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Conference Exposes the Real Threat of Fakes

Counterfeits: From bogus brake pads to baby formula, items pose hazards to health and safety, group says.


Some of the counterfeits were obvious--like the Power Ranger action figures with blurry insignias.

Other looked real. The two bottles of Head & Shoulders shampoo were nearly identical except, of course, for the bacteria in the fake.

That might make you sick. The brake shoes made with wood chips could kill you.

Those were some of the lessons at the biannual meeting Tuesday of the International Anti-Counterfeiting Coalition.

Coalition leaders say that counterfeiting is the "crime of the 21st century," responsible for $200 billion worth of losses in the United States each year. The counterfeits range from Rolex watches to auto parts, said association President John Bliss.

"No corporation, no product line, no area of the country is immune," he said.

Counterfeit videos, handbags, office supplies--even birth control pills--are said to cost Californians 25,000 jobs a year. Especially hard hit industries are computer software, entertainment and apparel.

As brand-name goods gain popularity with consumers, Bliss said, "the pirates prey."

Ripping off the designs of successful products is relatively easy, officials said, with potentially huge profits and little risk of jail time.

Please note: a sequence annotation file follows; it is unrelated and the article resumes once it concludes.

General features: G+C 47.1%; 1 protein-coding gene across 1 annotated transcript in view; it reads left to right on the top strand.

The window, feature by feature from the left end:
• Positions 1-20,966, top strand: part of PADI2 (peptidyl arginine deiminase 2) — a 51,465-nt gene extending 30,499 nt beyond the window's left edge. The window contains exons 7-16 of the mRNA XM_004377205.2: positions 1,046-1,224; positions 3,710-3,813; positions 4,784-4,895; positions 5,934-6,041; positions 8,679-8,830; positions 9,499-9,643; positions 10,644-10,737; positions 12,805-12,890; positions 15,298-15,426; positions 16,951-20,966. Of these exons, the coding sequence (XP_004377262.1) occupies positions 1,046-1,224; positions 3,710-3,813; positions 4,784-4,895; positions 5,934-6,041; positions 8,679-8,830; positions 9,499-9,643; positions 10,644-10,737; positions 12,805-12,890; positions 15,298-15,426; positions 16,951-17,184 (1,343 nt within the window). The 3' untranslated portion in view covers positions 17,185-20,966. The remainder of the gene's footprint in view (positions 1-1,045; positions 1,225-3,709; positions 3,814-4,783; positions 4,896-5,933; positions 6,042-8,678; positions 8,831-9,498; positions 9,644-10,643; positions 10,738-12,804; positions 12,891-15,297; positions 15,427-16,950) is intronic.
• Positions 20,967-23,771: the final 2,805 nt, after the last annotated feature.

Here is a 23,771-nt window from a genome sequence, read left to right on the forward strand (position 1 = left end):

To receive even a minimum prison sentence of one year, individuals convicted of counterfeiting merchandise must have been caught selling or trafficking more than $120,000 worth of counterfeit goods. To get the maximum sentence of five years incarceration, the threshold is $8 million worth of fakes.

Conference attendees called on federal officials to adopt tougher penalties.

"We're not just talking about designer goods," said Anthony Keats, a lawyer specializing in intellectual property rights. "We're talking about things that kill people."

The knockoff brake pads, Bliss said, were blamed in the death of a woman and child.

Counterfeit baby formula, he said, caused rashes and convulsions in infants before it was taken from shelves in more than a dozen states in 1995.

U.S. Customs Service officials said their efforts to catch counterfeiters were helped by the passage two years ago of federal laws allowing higher fines.

Association members said consumers should protect themselves from using fake products by looking for faulty packaging, shoddy stitching, misspelled words and products that lack the manufacturer's name, bar codes and recycling symbols.

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